To get back to our Chanukah vs. shabbos issue (see previous posts), I want to expand on what Bluke posted because I think I have a good answer to a kashe asked by HaRav Shlomo Fischer. The gemara tells us the shiur Chanukah candles must burn for is from nightfall until the time the marketplace clears, which in the days of Chazal was about a half-hour after dark (R’ Soloveitchik noted that today the streets are filled with people until much later and therefore candles should burn later). The Rashba writes that one need not light the menorah during this time; one can light it earlier and have it burn until after dark (as previously discussed), but one can also light later if one missed the time and still gain some mitzvah. The Mishna tells us that mitzvos that must be done at night can be performed all night, and Chanukah candles are no exception. The Rambam, however, holds that if the time is missed and it is passed the time the marketplace is clear, the candles should not be lit.
The issue being debated becomes clearer in light of the Rambam’s formulation of the mitzvah of lighting menorah (and here I am going beyond Bluke a bit). In Hil Chanukah (3:3) the Rambam places the obligation of lighting neiros Chanukah in the context of the obligation to recite hallel on Chanukah; the Rambam also adds superfluously that the Chanukah candles are obligatory “just like reading the megillah on Purim”. R’ Soloveitchik explained (cited in Moadei HaRav) that the Rambam’s choice of words and placement is deliberate. Chazal tell us that no hallel is recited on Purim because “keriysa zu hi haleila”, reading the Megilah is itself a fulfillment of hallel. The Rambam categorizes lighting menorah also as a fulfillment of hallel and pirsumei nisa; its role is to publicize the miracle and declare, just as we do in hallel and via reading the purim megillah, our thanks to Hashem.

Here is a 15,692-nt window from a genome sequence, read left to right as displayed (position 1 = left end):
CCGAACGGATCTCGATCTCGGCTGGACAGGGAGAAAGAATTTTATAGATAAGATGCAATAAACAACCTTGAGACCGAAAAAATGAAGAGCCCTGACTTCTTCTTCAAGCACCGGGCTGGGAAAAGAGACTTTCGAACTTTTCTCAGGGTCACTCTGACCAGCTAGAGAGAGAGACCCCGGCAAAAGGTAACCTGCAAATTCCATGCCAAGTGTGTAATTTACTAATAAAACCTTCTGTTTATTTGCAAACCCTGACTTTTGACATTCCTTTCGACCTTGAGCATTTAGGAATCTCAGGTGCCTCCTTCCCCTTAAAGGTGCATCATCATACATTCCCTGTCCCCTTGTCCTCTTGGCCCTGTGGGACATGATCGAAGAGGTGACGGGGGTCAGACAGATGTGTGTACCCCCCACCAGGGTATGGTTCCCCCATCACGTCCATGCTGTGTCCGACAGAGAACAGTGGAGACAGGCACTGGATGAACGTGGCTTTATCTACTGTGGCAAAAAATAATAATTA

According to the Rashba, the mitzvah of lighting the menorah and the mitzvah of pirsumei nisa are distinct kiyumim. One may light early or late because one can fulfill hadlaka even in an absence of pirsumei nisa. The Rambam disagrees and sees both fulfillments as intertwined and inseparable.
The Rambam’s opinion (which the GR”A quotes) is that the menorah is lit immediately after shkiya, even before actual nightfall. Why, asked R’ Soloveitchik, can we fulfill the mitzvah of menorah even before dark, during bein hashemashos, while we must wait until actual nightfall to do other mitzvos that must be done only at night, such as eating matzah or sitting in sukkah? R’ Soloveitchik explained that the Rambam does not define lighting menorah as a mitzvah of night per se. The halacha simply mandates that one light Chanukah lights – since the rule is sharaga b’tihara mai ahanei, a candle lit during the day (when it is light out) is functionally useless, we have no choice but to wait until is begins to get dark to light our menorah. The shiur does not define the time of one’s obligation (chovas hagavra) as occurring only at night (like matzah or sukkah); rather, the shiur of shkiya defines for us what defines a ner (cheftza).
The Rambam (Temidim 3:10) famously writes that in the Bais HaMikdash the menorah was not just kindled during the evening (as most rishonim hold), but was lit during the morning as well. R’ Shlomo Fischer shlit”a asks – if the gemara uses the shiur of shkiya to define a ner, how can the Rambam possibly hold that there is an obligation to light the menorah during the day? How does one have a cheftza of a ner during that time?
I think perhaps the answer relates to the dual nature of the mitzvah of ner Chanukah. The shiur of shkiya is a definition of ner only with respect to its function as a cheftza shel mitzvah for the mitzvah of pirsumei nisa, which is fulfilled by the Chanukah candles. But with respect to the simple act of hadlakah, which is all that was required in Mikdash, even a candle lit during the day serves as a kiyum mitzvah.